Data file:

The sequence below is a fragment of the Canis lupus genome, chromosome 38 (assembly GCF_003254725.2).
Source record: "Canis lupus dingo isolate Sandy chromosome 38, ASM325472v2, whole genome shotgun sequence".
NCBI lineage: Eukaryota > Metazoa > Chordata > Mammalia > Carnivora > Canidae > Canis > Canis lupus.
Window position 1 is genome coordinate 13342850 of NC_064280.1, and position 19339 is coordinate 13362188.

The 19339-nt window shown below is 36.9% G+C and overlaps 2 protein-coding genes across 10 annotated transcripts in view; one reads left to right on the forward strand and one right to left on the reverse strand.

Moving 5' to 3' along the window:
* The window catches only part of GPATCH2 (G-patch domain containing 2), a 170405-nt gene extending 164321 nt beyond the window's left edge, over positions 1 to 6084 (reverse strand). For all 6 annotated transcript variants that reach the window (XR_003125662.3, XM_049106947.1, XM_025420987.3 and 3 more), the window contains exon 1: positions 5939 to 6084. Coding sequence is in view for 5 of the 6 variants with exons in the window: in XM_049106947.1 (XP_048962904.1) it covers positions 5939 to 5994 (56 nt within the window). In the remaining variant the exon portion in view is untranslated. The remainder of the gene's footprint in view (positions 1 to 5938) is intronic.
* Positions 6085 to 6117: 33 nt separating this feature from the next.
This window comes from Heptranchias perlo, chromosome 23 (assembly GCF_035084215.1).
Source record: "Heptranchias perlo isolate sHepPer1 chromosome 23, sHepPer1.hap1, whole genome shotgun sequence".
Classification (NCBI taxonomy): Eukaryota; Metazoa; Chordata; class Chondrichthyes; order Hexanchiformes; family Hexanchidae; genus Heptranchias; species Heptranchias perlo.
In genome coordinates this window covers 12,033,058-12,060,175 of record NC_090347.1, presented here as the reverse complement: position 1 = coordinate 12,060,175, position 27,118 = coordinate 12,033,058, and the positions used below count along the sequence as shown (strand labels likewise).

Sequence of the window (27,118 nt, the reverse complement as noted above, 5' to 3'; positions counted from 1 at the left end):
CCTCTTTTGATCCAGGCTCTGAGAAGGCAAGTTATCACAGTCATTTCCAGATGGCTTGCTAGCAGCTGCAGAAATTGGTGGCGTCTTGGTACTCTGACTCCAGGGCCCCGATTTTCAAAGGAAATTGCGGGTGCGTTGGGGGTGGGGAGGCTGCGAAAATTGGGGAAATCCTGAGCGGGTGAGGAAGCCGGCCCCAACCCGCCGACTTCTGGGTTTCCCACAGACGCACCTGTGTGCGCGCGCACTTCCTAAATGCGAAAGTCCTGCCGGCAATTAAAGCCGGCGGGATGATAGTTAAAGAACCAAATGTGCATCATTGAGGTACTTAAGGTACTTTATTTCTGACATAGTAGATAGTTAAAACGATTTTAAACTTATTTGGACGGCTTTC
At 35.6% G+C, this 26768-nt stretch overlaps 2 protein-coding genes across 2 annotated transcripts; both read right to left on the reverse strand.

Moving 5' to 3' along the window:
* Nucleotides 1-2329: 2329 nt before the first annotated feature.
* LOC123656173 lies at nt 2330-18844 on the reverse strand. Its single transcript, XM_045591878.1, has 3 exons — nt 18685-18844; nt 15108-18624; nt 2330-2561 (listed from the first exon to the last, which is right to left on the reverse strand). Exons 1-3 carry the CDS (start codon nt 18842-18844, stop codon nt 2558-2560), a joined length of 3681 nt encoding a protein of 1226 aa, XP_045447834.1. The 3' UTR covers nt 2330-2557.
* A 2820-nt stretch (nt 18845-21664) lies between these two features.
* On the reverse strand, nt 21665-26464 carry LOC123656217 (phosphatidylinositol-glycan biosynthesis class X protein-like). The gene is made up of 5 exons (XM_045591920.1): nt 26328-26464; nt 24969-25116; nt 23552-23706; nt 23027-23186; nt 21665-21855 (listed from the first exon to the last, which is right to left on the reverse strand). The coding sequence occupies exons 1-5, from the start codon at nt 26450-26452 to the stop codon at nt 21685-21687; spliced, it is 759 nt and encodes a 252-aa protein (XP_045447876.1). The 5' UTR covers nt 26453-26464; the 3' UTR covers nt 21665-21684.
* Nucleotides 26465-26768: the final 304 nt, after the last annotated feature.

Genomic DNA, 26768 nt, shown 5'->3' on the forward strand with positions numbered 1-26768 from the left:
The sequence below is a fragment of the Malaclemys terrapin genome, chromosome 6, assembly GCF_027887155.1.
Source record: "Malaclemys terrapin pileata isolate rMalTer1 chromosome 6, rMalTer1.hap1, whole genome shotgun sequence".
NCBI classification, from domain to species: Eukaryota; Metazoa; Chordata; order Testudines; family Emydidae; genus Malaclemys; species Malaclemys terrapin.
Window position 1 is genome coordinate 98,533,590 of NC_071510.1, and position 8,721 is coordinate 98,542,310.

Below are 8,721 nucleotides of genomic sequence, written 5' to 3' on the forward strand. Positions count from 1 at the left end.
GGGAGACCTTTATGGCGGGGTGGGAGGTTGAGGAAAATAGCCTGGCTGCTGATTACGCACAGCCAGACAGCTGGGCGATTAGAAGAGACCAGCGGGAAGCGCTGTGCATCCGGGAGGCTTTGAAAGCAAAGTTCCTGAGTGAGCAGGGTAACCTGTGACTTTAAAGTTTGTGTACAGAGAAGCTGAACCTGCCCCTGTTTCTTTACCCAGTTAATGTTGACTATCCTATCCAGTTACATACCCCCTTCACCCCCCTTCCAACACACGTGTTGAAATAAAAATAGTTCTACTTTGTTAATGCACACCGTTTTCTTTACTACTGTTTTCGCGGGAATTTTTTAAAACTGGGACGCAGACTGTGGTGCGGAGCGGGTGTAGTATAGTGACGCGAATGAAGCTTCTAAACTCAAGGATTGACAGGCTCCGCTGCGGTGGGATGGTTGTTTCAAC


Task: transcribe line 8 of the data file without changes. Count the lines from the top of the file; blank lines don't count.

* Positions 6085 to 6117: 33 nt separating this feature from the next.